Making sense of the web during a crisis
In 2009, a series of deadly riots swept through the Ugandan capital of Kampala.
At least 10 people were killed during clashes between police and rioting supporters of a traditional king.
"It took a long time for the international media to pick up on the story, so I spent a long time following the Kampala hashtag on Twitter and checking my e-mail," said Jonathan Gosier, an American programmer living in the country.
As the riot intensified, information flooded the web, making it more and more difficult to follow what exactly was going on, he said.
"I just thought there has to be a better way of doing this. I was looking at Twitter, e-mail, texts, blogs; I had 20 windows open because you don't know how big this could be.
"I was scared," the CEO of AppAfrica added.
One year on, Mr Gosier and the not-for-profit groups Ushahidi are about to release SwiftRiver, a suite of tools that can intelligently crunch, process, filter, and verify the torrent of real-time news that spills on to the web on a daily basis and peaks during a crisis.
The ultimate goal is to mesh together thousands of pieces of information and spit out a single, unified and useful feed.
In essence, it attempts to strip out a signal from the noise.
"We want to help people manage real-time data on the web more efficiently," he told BBC News.
Out of adversity
However, it took another crisis, more than 11,000km (7,000 miles) from Uganda, to bring the software into being.
In January 2010 a massive earthquake hit Haiti. Within an hour, volunteers at Ushahidi sprang into action.
The organisation has developed an online mapping tool that can be used to collect and plot reports and information coming in from citizens and organisations via e-mail, SMS, the web and Twitter.
These can then be used to direct and target humanitarian and rescue missions.
But the scale of the problem in Haiti began to overwhelm the group.
"They got more than 100,000 reports in four days," said Mr Gosier.
Two weeks later teams of volunteers, working around the clock, had only managed to process half the messages.
"We had to do what we call report triage," Erik Hersman, one of the co-founders of Ushahidi, told BBC News.
"Figuring out which channels and sources were the most important is incredibly difficult. How do you know if you haven't missed something?"
At that moment, the idea for SwiftRiver was born.
The open source software consists of five web applications that filter a person's chosen streams of information in different ways.
Most are built using three technologies: so-called veracity algorithms that try to rate the trustworthiness of a source, machine learning, and natural language processing.
For example, one of the natural language tools processes messages and text to extract relevant keywords with which to tag it.
A message such as "there has been an earthquake in Chile" would extract "Chile" and "earthquake" as the key message components.
These keywords can then be used to find other related content containing those words.
To refine the stream further, the same software can be used to filter out inaccuracies, falsehoods, and irrelevant information.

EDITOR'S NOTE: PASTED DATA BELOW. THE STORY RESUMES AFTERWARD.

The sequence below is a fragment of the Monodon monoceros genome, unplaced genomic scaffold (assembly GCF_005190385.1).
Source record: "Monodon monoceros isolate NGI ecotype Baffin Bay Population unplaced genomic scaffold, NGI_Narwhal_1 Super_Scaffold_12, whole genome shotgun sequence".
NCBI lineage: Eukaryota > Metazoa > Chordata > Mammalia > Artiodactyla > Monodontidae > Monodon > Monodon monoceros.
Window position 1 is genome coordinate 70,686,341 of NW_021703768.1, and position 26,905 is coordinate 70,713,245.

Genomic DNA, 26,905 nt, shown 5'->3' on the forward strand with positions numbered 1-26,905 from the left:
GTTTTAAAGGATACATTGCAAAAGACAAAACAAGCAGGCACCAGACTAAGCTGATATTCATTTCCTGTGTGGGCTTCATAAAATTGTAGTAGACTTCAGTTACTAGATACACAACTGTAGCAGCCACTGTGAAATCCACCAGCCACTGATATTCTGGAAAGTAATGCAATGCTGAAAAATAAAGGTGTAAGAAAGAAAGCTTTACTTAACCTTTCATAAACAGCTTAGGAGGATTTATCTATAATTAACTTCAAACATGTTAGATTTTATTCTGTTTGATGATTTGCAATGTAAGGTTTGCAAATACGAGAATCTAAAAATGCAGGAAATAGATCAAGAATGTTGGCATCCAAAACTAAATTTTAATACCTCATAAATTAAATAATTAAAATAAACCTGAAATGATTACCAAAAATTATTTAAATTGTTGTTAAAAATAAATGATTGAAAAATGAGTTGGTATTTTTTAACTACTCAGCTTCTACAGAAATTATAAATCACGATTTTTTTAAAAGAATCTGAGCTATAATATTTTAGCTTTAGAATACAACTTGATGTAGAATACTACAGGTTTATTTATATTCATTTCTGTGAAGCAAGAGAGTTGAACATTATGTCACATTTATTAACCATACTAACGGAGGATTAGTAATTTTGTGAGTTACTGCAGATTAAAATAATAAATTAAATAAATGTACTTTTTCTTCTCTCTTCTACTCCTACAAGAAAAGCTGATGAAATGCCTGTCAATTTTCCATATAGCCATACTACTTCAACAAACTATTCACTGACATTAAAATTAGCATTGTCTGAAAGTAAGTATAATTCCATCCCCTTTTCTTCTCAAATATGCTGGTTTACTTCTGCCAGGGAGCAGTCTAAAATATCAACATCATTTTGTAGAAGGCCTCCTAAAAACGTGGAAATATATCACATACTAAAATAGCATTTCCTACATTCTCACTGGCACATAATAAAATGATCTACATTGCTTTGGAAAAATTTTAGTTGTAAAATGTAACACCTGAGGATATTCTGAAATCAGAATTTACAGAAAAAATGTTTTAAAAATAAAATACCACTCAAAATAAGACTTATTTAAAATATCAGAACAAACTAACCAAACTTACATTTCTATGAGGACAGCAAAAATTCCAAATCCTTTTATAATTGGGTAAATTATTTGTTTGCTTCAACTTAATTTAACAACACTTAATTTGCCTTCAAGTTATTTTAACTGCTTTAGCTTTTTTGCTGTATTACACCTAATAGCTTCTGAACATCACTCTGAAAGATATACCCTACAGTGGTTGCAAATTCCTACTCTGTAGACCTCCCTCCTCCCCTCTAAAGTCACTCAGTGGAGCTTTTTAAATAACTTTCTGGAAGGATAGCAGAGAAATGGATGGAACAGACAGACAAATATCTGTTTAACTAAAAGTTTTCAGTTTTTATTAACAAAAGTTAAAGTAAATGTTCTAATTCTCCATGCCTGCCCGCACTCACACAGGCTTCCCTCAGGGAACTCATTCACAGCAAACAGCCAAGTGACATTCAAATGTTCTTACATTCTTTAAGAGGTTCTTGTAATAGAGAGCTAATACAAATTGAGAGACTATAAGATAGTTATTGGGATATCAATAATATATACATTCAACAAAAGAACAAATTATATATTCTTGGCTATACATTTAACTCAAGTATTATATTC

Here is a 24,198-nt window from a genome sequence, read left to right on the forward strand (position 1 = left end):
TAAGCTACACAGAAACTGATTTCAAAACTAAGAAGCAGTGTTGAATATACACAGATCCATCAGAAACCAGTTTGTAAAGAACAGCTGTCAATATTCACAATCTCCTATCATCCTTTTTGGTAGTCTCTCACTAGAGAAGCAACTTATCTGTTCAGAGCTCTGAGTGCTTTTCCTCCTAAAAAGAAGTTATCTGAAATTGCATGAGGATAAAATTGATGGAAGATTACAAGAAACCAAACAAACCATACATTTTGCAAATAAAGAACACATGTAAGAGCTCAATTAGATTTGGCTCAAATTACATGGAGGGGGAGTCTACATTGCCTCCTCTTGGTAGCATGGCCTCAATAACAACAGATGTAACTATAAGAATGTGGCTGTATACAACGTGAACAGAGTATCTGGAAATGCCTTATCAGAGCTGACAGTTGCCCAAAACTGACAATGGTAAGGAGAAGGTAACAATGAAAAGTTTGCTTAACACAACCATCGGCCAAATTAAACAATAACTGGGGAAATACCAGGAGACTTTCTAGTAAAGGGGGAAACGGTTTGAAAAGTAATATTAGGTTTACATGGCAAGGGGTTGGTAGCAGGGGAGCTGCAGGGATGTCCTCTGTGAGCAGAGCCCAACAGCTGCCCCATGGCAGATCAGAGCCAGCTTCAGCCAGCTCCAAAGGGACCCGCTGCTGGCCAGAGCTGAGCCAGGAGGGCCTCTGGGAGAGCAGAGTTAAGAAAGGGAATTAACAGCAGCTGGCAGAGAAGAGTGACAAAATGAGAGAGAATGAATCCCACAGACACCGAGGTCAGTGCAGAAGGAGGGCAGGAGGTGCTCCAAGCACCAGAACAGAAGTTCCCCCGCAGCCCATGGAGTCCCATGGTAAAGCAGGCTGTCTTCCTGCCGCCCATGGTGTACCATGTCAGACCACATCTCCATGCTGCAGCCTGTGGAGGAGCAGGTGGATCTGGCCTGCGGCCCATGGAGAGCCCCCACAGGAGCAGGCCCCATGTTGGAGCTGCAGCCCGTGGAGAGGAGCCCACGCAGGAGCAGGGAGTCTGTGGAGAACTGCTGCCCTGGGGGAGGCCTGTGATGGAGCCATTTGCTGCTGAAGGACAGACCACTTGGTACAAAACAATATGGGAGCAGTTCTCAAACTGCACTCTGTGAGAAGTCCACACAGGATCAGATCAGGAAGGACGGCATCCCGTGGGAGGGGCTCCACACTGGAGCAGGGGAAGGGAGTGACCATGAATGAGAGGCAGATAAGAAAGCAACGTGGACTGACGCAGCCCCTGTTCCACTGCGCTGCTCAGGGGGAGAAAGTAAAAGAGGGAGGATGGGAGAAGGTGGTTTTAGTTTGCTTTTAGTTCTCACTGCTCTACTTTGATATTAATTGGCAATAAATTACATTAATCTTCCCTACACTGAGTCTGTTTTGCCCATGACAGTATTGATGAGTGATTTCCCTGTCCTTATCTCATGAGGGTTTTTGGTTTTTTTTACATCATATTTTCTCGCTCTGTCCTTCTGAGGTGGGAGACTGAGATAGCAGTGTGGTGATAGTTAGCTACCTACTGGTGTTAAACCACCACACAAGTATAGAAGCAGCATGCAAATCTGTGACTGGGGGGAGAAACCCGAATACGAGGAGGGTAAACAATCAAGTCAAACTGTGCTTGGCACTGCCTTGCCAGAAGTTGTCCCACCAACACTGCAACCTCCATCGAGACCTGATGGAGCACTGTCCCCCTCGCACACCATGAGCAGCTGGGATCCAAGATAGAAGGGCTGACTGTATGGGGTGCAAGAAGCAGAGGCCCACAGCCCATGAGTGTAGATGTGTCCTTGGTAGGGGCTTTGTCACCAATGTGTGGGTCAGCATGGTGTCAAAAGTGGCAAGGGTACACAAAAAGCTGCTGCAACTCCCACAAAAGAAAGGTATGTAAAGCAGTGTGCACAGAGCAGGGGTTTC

"That component is partially human-powered," said Mr Gosier.
"As you are looking at stream of information, you are interacting with the system saying that is a falsehood, that is inaccurate and so on," he added.
Over time, the system begins to learn what information a person is looking for and begins to filter it more intelligently.
Combined with the initial tags, the software can crunch a torrent of information and spit out a more manageable flow.
"I think that humans are a very important part of the system, but you want to maximise their time," said Mr Gosier.
Other tools can be used to filter out duplicate messages.
This is particularly important for finding information on Twitter, where the original source of a message can become blurred as people repeat and retweet the message around the web.
Other apps try to work out the geographical origin of a message author, so that information from an area of interest can be prioritised over others.
For example, in the case of Haiti, messages that appear to originate from within the country could appear at the top of the list, as these may contain the most valuable or relevant information.
The final two applications try to determine the trustworthiness of a piece of information.
One uses algorithms to assign a score to a source based on the quality of their information over time.
If a source - whether a blog, twitter feed, or news organisation - is deemed consistently accurate, it will be scored more highly than more questionable sources and promoted further up the feed.
Although SwiftRiver was originally developed to extract useful data from the web in terms of crisis, it may have more general applications.
Media firms have shown interest in it for news gathering, whilst a public health organisation wants to use it to extract and share the best health information on the net.
Mr Gosier believes it could also be used to help everyone with information overload.
"You can use all of these tools and apply them just to Twitter, e-mail or SMS," said Mr Gosier.
"We are attempting to solve a problem that everyone has," he added.
In August, his team will release the first complete beta - or test - version of the software for anyone to use.
However, at launch, there will be a tension.
"Historically, every time that Ushahidi is deployed, it means that something bad has happened," said Mr Hersman.
"At least now, people will have tools to help deal with it."